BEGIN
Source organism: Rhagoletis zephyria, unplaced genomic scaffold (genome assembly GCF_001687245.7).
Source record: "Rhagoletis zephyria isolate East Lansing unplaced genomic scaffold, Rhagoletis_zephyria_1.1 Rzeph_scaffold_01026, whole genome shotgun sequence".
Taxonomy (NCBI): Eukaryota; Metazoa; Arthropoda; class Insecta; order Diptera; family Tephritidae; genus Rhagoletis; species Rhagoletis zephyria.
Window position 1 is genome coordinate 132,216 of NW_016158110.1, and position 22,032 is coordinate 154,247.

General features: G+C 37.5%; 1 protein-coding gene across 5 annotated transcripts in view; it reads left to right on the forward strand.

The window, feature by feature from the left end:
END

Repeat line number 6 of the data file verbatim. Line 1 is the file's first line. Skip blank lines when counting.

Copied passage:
The window, feature by feature from the left end: